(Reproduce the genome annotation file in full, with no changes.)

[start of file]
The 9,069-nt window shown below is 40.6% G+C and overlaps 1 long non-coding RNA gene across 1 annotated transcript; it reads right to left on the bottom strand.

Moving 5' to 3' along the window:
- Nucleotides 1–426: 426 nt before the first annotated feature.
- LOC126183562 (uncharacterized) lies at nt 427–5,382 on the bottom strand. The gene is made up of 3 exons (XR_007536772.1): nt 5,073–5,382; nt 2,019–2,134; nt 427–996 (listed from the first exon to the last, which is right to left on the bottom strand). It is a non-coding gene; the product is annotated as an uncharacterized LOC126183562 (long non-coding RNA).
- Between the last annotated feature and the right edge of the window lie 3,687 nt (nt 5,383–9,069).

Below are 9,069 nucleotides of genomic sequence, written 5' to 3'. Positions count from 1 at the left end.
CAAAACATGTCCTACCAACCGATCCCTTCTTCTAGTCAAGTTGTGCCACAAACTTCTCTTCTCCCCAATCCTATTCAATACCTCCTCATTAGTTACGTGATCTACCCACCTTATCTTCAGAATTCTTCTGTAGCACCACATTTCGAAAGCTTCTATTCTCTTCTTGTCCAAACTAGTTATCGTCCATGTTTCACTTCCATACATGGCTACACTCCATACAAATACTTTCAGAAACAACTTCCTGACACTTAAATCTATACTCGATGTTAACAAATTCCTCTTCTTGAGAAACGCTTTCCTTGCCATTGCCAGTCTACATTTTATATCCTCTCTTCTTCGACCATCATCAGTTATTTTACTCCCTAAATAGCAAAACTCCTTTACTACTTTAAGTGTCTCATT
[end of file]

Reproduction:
The 9,069-nt window shown below is 40.6% G+C and overlaps 1 long non-coding RNA gene across 1 annotated transcript; it reads right to left on the bottom strand.

Moving 5' to 3' along the window:
- Nucleotides 1–426: 426 nt before the first annotated feature.
- LOC126183562 (uncharacterized) lies at nt 427–5,382 on the bottom strand. The gene is made up of 3 exons (XR_007536772.1): nt 5,073–5,382; nt 2,019–2,134; nt 427–996 (listed from the first exon to the last, which is right to left on the bottom strand). It is a non-coding gene; the product is annotated as an uncharacterized LOC126183562 (long non-coding RNA).
- Between the last annotated feature and the right edge of the window lie 3,687 nt (nt 5,383–9,069).

Below are 9,069 nucleotides of genomic sequence, written 5' to 3'. Positions count from 1 at the left end.
CAAAACATGTCCTACCAACCGATCCCTTCTTCTAGTCAAGTTGTGCCACAAACTTCTCTTCTCCCCAATCCTATTCAATACCTCCTCATTAGTTACGTGATCTACCCACCTTATCTTCAGAATTCTTCTGTAGCACCACATTTCGAAAGCTTCTATTCTCTTCTTGTCCAAACTAGTTATCGTCCATGTTTCACTTCCATACATGGCTACACTCCATACAAATACTTTCAGAAACAACTTCCTGACACTTAAATCTATACTCGATGTTAACAAATTCCTCTTCTTGAGAAACGCTTTCCTTGCCATTGCCAGTCTACATTTTATATCCTCTCTTCTTCGACCATCATCAGTTATTTTACTCCCTAAATAGCAAAACTCCTTTACTACTTTAAGTGTCTCATT